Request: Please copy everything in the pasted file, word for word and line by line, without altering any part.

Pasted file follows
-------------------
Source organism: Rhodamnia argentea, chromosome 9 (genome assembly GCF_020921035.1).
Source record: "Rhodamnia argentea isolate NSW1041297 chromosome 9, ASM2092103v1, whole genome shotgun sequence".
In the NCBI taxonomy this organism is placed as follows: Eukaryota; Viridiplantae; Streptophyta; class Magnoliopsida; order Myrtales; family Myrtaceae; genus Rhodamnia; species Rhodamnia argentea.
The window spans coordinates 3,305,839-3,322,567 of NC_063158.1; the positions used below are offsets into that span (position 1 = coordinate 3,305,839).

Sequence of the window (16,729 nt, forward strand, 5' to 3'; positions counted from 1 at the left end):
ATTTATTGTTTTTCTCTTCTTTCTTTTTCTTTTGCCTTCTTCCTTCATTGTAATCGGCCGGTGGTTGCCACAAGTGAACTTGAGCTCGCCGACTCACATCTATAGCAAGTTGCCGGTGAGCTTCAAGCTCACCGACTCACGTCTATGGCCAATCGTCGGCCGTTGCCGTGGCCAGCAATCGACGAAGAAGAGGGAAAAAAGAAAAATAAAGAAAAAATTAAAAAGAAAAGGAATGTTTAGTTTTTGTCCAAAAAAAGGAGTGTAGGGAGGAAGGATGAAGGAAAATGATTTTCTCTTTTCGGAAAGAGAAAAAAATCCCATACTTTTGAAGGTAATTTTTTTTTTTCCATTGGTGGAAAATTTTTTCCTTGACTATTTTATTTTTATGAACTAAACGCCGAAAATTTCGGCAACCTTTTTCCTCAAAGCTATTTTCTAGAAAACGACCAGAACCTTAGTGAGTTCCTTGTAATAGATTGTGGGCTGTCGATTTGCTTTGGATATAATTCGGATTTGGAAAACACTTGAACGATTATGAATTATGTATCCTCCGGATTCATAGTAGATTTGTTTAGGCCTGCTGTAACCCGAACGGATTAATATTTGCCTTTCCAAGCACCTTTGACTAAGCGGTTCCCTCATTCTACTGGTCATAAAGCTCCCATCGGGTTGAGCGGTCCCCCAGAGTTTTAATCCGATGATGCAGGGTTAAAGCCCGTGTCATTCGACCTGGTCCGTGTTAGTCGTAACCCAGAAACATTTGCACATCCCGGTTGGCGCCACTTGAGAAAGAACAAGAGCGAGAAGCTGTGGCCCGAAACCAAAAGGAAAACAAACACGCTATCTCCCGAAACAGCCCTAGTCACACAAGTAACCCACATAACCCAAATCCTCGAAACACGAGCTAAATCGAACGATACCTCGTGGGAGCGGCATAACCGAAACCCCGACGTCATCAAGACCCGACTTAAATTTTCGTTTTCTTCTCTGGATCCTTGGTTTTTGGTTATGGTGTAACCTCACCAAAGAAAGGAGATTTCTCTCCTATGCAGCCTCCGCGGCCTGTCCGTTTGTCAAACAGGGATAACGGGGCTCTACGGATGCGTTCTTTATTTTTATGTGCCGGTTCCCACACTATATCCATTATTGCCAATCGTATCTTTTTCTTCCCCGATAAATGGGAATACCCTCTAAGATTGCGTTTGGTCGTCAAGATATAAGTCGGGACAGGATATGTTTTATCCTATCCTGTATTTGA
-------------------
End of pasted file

Source organism: Rhodamnia argentea, chromosome 9 (genome assembly GCF_020921035.1).
Source record: "Rhodamnia argentea isolate NSW1041297 chromosome 9, ASM2092103v1, whole genome shotgun sequence".
In the NCBI taxonomy this organism is placed as follows: Eukaryota; Viridiplantae; Streptophyta; class Magnoliopsida; order Myrtales; family Myrtaceae; genus Rhodamnia; species Rhodamnia argentea.
The window spans coordinates 3,305,839-3,322,567 of NC_063158.1; the positions used below are offsets into that span (position 1 = coordinate 3,305,839).

Sequence of the window (16,729 nt, forward strand, 5' to 3'; positions counted from 1 at the left end):
ATTTATTGTTTTTCTCTTCTTTCTTTTTCTTTTGCCTTCTTCCTTCATTGTAATCGGCCGGTGGTTGCCACAAGTGAACTTGAGCTCGCCGACTCACATCTATAGCAAGTTGCCGGTGAGCTTCAAGCTCACCGACTCACGTCTATGGCCAATCGTCGGCCGTTGCCGTGGCCAGCAATCGACGAAGAAGAGGGAAAAAAGAAAAATAAAGAAAAAATTAAAAAGAAAAGGAATGTTTAGTTTTTGTCCAAAAAAAGGAGTGTAGGGAGGAAGGATGAAGGAAAATGATTTTCTCTTTTCGGAAAGAGAAAAAAATCCCATACTTTTGAAGGTAATTTTTTTTTTTCCATTGGTGGAAAATTTTTTCCTTGACTATTTTATTTTTATGAACTAAACGCCGAAAATTTCGGCAACCTTTTTCCTCAAAGCTATTTTCTAGAAAACGACCAGAACCTTAGTGAGTTCCTTGTAATAGATTGTGGGCTGTCGATTTGCTTTGGATATAATTCGGATTTGGAAAACACTTGAACGATTATGAATTATGTATCCTCCGGATTCATAGTAGATTTGTTTAGGCCTGCTGTAACCCGAACGGATTAATATTTGCCTTTCCAAGCACCTTTGACTAAGCGGTTCCCTCATTCTACTGGTCATAAAGCTCCCATCGGGTTGAGCGGTCCCCCAGAGTTTTAATCCGATGATGCAGGGTTAAAGCCCGTGTCATTCGACCTGGTCCGTGTTAGTCGTAACCCAGAAACATTTGCACATCCCGGTTGGCGCCACTTGAGAAAGAACAAGAGCGAGAAGCTGTGGCCCGAAACCAAAAGGAAAACAAACACGCTATCTCCCGAAACAGCCCTAGTCACACAAGTAACCCACATAACCCAAATCCTCGAAACACGAGCTAAATCGAACGATACCTCGTGGGAGCGGCATAACCGAAACCCCGACGTCATCAAGACCCGACTTAAATTTTCGTTTTCTTCTCTGGATCCTTGGTTTTTGGTTATGGTGTAACCTCACCAAAGAAAGGAGATTTCTCTCCTATGCAGCCTCCGCGGCCTGTCCGTTTGTCAAACAGGGATAACGGGGCTCTACGGATGCGTTCTTTATTTTTATGTGCCGGTTCCCACACTATATCCATTATTGCCAATCGTATCTTTTTCTTCCCCGATAAATGGGAATACCCTCTAAGATTGCGTTTGGTCGTCAAGATATAAGTCGGGACAGGATATGTTTTATCCTATCCTGTATTTGA